In today’s Sunday paper a favorite economics columnist of
mine, Tappan Monroe, commented on the growing economic power of China and
India. I like him because he’s a pretty sober economist who doesn’t seem to
have any particular political agenda behind his remarks. I’ll quote a bit
because I suspect the article will disappear into the newspaper’s archives
pretty soon.

In the past several years, the world economy has been experiencing
fundamental changes that are likely to reshape our lives profoundly in the
coming years. This has to do with the rise of two countries that are home to
nearly 40 percent of the world’s population, China and India.

Monroe then cites all-too-familiar figures about the growth
of GDP of these countries, their strengths in manufacturing and computer
technology, and the large numbers of well educated people in their big
populations. He also acknowledges the big problems these countries have with
the distribution of wealth, lousy infrastructure, etc. Then he concludes:

The answer for the United States does not lie in retaliation or trade war.
Our salvation lies in massive investment in our human infrastructure —
education (particularly science and technology), training, research and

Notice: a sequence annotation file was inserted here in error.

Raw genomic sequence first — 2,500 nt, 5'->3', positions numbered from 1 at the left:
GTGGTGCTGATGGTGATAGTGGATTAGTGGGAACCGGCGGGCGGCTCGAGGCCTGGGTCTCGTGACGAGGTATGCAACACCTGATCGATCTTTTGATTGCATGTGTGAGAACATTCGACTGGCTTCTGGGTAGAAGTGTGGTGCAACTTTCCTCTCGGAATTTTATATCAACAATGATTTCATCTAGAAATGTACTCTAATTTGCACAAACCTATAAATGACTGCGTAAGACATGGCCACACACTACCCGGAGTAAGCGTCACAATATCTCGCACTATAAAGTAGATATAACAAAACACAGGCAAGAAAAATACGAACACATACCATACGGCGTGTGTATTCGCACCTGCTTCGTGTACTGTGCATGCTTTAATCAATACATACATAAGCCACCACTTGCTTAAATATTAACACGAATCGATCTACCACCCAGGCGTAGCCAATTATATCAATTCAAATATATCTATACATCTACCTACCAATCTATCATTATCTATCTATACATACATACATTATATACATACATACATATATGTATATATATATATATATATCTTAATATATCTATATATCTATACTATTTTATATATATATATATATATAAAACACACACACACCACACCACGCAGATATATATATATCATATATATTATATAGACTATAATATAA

development, and maintaining the excellence of our colleges.

We must pay attention to technology commercialization from our think tanks
and university laboratories, make every effort to attract the best and
brightest people to our businesses and universities and finally take the
realities of the highly competitive global economy seriously. Today, China and
India produce many more engineers than we do. We cannot waste any time — it takes
a good 15 years to train a good engineer. We have to innovate continuously,
create new products and services better than others, and that will take some
doing in this highly competitive global economy.

Is any of this particularly new? No. That’s the problem.
I’ve been reading about all of this for at least the past five years. Before
this blog existed I harassed people with emails containing articles and
expressions of my concern about the future competitiveness of the US. My
continuing concern—nay, alarm—is that, although there’s nothing new about this,
I still don’t see anything being done about it on a national scale. Although
outsourcing was kicked around during the 2004 election campaign, I can’t think
of anything that has come out of Washington since then that specifically
addresses the need to support first-rate science education and all the
innovation everybody says we need. (If I’m wrong, please remind me.) Can we
just continue to talk about it? Monroe’s comments suggest that any national
initiative will take years to bear fruit.

So what can we do? Since it appears that identifying a
“culture of …” this or that is all the rage these days, I call for a “culture
of innovation” in the US. I’m pleased the Society has a Futuring and Innovation
Center and that FISpace is a part of it. My personal view is that all
organizations, not just computer and biotech companies, could be stimulating
and rewarding innovation and change. Even in the Society we could do more to
break down inertia and resistance that impedes new ideas and ways. The ACS can
be a contributor to an overall spirit of change that enables America to thrive
in the coming century.